Google CEO Has No Regrets About Firing Author of Anti-Diversity Memo
Google CEO Sundar Pichai on Friday expressed no regret over the firing of James Damore, author of an infamous memo criticizing Google’s pro-diversity policies and culture.
During an appearance with YouTube CEO Susan Wojcicki at a town hall cohosted by MSNBC and Recode, Pichai said, “I don’t regret it,” when asked about Damore’s firing by Recode head Kara Swisher. He insisted that the firing was primarily a strategic decision for Google. “The last thing we do when we make decisions like this is look at it with a political lens,” Pichai said, according to TechCrunch.
Google has been working to increase its hiring of women. Damore’s memo, which became public in August, argued in part that women might not be biologically suited for careers in engineering or technology. Many commentators felt that retaining Damore after the memo’s distribution would make Google a hostile work environment for women.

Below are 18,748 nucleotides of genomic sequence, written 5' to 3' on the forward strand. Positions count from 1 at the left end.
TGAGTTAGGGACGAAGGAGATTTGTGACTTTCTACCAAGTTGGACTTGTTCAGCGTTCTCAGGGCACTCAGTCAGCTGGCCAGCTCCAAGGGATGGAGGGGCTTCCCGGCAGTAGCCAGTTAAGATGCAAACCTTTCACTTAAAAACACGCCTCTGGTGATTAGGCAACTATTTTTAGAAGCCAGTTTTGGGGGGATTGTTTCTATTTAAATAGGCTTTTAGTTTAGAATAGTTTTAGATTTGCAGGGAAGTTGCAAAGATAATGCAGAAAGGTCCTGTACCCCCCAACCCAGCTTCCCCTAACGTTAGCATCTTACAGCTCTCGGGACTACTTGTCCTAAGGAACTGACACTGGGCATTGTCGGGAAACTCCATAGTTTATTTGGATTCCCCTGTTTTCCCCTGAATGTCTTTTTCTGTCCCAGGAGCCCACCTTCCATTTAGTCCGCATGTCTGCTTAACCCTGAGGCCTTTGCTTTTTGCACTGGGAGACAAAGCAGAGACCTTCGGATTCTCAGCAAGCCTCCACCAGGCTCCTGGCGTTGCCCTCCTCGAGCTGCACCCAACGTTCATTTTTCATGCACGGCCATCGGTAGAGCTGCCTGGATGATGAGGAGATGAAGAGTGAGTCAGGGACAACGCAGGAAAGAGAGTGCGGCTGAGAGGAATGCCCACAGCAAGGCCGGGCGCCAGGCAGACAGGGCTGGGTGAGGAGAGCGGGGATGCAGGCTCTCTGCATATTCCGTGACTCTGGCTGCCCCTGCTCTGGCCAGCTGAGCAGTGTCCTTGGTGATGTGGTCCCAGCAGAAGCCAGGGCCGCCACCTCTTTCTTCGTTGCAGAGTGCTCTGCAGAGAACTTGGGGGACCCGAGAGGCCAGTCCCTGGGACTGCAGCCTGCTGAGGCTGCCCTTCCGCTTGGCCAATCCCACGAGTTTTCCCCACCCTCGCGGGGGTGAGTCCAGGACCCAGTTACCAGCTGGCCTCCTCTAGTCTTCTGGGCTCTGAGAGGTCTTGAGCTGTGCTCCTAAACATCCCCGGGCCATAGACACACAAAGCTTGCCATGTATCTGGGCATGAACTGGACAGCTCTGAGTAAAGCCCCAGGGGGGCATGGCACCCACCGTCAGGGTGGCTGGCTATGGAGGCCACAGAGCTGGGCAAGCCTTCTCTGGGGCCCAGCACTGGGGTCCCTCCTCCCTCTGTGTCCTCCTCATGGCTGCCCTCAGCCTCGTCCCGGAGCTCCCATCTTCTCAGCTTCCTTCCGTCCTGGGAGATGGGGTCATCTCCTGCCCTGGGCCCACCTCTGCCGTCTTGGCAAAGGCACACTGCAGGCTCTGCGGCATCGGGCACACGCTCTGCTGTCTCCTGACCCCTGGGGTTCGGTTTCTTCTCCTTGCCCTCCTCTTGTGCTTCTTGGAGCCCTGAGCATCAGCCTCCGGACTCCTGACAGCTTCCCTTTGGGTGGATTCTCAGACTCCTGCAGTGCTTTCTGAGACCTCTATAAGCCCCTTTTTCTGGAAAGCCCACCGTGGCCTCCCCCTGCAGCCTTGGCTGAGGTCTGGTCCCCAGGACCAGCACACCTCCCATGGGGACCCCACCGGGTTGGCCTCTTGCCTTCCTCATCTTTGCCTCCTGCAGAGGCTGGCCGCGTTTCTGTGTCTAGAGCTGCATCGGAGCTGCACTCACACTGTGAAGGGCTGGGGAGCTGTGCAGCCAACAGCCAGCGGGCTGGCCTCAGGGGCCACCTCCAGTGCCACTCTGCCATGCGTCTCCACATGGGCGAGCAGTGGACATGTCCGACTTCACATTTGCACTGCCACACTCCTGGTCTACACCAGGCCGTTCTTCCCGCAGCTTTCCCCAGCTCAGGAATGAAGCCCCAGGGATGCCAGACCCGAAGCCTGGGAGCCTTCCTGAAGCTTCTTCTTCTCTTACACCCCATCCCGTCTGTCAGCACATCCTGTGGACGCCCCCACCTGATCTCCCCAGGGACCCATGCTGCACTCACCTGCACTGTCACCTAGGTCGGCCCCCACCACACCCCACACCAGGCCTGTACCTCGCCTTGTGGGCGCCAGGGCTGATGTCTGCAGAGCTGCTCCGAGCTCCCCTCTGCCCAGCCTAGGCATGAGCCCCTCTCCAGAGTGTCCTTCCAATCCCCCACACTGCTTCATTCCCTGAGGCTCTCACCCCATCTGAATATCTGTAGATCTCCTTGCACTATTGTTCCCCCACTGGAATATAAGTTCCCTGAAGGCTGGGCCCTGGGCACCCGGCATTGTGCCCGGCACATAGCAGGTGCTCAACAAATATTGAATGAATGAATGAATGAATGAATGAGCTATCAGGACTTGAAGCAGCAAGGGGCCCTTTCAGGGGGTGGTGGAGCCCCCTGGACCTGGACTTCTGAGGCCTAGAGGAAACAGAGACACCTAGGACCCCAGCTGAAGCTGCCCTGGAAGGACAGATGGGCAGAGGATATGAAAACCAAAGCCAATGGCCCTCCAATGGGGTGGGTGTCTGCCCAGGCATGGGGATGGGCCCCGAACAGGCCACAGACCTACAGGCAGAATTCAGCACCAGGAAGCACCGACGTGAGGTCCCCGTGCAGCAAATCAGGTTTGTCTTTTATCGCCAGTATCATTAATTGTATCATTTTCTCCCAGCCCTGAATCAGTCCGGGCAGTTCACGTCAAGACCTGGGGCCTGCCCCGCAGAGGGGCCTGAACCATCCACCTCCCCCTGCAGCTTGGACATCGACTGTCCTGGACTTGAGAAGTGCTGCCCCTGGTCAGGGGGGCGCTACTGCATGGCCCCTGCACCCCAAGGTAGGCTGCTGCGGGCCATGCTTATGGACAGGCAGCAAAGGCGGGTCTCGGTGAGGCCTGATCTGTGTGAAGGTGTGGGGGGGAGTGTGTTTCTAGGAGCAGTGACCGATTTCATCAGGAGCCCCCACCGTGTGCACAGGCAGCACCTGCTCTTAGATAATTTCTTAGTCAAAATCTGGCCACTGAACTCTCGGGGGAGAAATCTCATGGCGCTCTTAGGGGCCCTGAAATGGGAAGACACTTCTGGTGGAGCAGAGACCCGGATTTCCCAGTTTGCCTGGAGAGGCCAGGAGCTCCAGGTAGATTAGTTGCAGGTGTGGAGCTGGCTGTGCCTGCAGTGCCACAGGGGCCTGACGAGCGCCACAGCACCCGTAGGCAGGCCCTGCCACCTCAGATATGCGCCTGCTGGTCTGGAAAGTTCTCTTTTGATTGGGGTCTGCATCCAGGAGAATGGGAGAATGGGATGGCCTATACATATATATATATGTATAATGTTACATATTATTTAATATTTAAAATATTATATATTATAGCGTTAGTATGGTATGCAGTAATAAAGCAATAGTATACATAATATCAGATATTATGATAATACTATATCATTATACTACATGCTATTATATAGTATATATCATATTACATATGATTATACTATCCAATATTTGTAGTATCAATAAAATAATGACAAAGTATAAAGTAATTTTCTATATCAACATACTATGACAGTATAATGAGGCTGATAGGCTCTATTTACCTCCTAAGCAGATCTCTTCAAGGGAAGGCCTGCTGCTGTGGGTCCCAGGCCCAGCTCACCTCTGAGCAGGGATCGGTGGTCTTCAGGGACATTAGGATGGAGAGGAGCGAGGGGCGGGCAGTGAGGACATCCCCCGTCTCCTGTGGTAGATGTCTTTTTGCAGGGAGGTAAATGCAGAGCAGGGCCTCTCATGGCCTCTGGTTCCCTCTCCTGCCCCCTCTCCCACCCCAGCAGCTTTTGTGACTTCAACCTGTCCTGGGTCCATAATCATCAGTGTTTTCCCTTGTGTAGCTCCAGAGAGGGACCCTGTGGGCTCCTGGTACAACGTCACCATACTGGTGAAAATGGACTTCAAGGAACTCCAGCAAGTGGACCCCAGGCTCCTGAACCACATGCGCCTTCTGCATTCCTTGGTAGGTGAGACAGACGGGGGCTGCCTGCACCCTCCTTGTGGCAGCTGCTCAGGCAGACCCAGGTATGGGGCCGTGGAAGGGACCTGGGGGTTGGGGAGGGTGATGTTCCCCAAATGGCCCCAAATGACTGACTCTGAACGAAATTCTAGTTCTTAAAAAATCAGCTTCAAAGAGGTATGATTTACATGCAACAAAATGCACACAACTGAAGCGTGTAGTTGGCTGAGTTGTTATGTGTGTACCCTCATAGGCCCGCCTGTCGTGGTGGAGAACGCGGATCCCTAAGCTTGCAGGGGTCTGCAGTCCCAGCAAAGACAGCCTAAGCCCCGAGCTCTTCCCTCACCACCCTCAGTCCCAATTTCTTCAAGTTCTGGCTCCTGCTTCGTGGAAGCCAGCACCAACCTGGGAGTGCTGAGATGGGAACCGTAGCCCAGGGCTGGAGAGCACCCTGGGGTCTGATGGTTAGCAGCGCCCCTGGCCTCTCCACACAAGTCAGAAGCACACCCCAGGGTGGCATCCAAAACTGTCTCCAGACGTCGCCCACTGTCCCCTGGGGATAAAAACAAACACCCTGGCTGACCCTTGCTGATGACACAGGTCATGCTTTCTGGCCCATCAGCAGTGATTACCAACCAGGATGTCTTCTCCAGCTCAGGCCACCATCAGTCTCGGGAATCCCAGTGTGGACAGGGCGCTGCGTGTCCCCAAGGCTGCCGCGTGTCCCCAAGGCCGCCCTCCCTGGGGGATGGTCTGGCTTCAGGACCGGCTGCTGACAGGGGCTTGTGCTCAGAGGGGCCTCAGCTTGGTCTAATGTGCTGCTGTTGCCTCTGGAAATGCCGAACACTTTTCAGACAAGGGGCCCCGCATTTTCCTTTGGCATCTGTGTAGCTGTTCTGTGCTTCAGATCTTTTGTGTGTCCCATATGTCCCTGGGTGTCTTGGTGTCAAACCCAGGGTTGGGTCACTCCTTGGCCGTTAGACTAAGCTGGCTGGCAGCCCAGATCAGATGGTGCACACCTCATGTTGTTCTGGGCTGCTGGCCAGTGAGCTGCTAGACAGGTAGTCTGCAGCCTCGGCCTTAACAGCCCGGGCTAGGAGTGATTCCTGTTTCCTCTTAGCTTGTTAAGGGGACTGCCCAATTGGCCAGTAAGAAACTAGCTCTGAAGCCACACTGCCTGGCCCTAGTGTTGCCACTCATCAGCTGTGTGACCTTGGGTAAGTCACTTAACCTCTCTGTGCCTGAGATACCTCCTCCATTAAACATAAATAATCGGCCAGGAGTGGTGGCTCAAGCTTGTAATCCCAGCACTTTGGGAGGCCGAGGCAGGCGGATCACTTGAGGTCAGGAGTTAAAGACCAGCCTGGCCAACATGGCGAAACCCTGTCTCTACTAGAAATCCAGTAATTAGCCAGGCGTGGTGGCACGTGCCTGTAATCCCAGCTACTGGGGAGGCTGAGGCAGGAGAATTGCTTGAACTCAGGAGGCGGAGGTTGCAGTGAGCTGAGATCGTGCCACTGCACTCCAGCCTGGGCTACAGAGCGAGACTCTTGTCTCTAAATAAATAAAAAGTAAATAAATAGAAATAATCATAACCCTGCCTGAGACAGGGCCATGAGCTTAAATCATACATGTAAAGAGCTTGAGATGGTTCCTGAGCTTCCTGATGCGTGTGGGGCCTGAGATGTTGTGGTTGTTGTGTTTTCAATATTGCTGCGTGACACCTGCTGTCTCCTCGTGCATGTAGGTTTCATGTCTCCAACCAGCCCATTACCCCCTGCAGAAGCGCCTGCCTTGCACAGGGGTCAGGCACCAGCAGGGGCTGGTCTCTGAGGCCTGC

Wojcicki also described the firing as “the right decision.”
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Though Google’s priority was internal cohesion, Damore’s memo was broadly criticized by many in the tech sector and beyond, including for faulty interpretations of biological science. Damore quickly revised inaccurate representations that he had completed a Harvard PhD in biology.
At the same time, reports did indicate that Damore’s views were quietly widespread in the lower ranks of Google.
Damore earlier this month initiated a lawsuit against Google, alleging that the company discriminates against white men. That case seems difficult to make on its face, since its most recent diversity report found that the company is 69% male and 91% white or Asian, with black or Hispanic people making up only 3% and 4% of new hires, respectively.
The full interview with Pichai and Wojcicki is scheduled to air on MSNBC on January 26th.
Update 1/21/18: This story has been updated with details about the setting of the interview.